Readers who live in the Boulder, Colorado metro area, or in Southwest Florida may contact Dr. Schwartz for face-to-face consultation. He is also available for psychotherapy through Skype video for those who are not in Florida or Colorado. He can be reached via email at dransphd@aol.com for details.

Reader Comments
Discuss this issue below or in our forums.

Gender Bias and general abuse... - BPBear - Aug 15th 2011

I have to agree with the comment posted before mine. There are more ways to bully than just with physical violence. And bullies are not mainly boys. Bullying extends into adulthood as well as spreads through races, classes and sexes. The worst bullying that ever happened to me occurred with social ostracism and extended into accepted general harassment from anyone with an axe to grind. I basically became a scapegoat in school for other children who wanted an easy target to "hit". 

Bullies do not have to be singular either. Ever heard of "cliques of girls," fraternity hazing, the in-crowd? Bullying like acne does not always go away after puberty. 

Studying a bully's behavior and studying crowd dynamics as well as social orders are a good idea. But don't mistake bullying in all it's forms. And people who are abusive inspire anger as well as promote it. This is why they are not given much in the way of mercy. If you've noticed pedophiles are not "curable" I would probably be not far from wrong in saying that neither are child abusers, molesters rapists and any other person that finds denying another living being's well being. Studying them to help prevent people from becoming involved with them as well as helping victims become aware of their actions and helping victims to recover from the results of these behaviors is probably the best that can be done for now.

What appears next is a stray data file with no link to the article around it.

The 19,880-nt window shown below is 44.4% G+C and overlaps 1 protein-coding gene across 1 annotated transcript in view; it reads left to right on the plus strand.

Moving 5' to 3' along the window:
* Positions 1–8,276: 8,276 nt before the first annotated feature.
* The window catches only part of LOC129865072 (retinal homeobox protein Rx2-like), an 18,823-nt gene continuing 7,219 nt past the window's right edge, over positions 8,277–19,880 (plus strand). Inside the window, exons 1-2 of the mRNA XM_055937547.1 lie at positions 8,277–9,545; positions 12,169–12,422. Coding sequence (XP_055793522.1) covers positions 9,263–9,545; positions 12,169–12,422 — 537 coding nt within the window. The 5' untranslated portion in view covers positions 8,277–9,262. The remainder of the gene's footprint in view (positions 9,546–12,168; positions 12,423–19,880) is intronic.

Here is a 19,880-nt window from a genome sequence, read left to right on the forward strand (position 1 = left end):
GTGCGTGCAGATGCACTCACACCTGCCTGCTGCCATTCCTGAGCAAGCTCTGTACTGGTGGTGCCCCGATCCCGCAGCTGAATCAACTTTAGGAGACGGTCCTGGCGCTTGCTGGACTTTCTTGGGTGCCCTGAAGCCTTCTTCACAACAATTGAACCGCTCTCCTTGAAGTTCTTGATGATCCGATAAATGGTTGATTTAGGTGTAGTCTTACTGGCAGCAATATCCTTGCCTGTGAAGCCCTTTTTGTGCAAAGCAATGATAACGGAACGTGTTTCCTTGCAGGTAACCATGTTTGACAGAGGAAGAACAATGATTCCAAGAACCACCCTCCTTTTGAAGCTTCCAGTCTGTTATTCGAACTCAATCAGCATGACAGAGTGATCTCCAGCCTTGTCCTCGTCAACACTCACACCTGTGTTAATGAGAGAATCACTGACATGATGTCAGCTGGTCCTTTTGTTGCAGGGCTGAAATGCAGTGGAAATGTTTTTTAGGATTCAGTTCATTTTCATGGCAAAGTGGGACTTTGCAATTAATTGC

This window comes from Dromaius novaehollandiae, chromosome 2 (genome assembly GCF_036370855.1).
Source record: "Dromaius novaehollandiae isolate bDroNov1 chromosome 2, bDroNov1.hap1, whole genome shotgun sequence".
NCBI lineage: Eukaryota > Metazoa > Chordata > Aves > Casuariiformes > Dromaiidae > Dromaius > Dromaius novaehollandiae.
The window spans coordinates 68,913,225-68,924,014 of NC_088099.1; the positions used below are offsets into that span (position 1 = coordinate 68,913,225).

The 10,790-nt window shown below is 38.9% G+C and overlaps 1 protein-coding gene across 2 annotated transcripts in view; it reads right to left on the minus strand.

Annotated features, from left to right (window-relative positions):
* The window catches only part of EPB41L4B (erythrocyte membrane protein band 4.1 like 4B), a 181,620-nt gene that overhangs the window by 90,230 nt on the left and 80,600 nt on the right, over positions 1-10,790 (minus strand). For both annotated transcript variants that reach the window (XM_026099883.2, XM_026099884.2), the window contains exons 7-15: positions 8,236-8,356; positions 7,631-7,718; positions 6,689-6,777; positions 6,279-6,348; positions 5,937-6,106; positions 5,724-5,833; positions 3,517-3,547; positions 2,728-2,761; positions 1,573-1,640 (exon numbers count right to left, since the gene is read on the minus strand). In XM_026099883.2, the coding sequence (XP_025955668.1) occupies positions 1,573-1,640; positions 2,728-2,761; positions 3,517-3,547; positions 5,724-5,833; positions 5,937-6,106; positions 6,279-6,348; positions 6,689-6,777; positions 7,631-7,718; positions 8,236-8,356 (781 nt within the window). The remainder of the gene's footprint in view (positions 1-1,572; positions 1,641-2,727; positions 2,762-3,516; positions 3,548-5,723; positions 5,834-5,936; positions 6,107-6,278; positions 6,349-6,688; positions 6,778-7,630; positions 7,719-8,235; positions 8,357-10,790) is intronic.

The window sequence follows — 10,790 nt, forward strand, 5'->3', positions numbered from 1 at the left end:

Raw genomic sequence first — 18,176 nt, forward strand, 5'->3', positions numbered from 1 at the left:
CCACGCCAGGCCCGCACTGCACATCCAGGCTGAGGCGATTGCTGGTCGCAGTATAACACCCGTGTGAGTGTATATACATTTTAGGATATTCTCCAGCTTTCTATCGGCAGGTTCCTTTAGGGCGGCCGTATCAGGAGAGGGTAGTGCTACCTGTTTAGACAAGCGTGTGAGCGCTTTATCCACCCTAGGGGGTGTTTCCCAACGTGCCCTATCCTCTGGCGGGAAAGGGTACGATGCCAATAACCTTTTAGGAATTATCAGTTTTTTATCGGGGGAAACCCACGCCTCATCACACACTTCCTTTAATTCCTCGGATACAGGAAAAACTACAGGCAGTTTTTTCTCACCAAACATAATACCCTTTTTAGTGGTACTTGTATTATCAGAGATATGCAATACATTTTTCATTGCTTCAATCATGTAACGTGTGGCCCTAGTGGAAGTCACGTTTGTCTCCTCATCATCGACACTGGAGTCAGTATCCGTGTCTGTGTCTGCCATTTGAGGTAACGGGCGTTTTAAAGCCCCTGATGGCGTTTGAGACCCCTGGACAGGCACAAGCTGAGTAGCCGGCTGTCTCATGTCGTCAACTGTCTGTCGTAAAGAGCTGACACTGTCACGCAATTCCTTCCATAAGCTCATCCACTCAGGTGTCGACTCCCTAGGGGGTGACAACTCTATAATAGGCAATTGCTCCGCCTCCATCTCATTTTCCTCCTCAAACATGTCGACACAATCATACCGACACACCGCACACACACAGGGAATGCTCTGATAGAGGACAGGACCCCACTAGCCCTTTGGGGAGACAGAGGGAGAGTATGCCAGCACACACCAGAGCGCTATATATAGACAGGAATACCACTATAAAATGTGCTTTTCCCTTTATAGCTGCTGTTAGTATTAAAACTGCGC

Maybe in the future in a more civilized society the abuse of power and control will be dispensed with. Until that happens asking for sympathy for people who persist in getting satisfaction from other people's pain is probably a losing cause. Understanding and helping solve the casualties that result from their actions is more reasonable at this time.

Gender Bias - Jai - Aug 15th 2011

I believe it's unfortunate you narrow your article to specifically implicate male bullies.The way females 'bully' one another may not look like the stereotypical "aggressive, lone male" as it is characteristically presented, however, I would wager that intimidation, threats, isolation and physical violence is practiced among female children and adolescents just as often. The tactics used may not be displayed as overtly, but they are rampant in any middle school setting, and often times more insidious. Countless stories about small groups of girls picking out an isolated victim with intentions to scare, harm, steal from, and even assault him or her, have cropped up all across the US and Canada.

 Is it more difficult for adults and supervisors to spot these behaviours so that they may intervene?  How does the reporting rate among peer witnesses and targeted children differ from incidents perpetrated by a single bully? Because this problem typically occurs under the influence of peer pressure, is it less complicated to reform the behaviour of a group or rather that of an individual bully?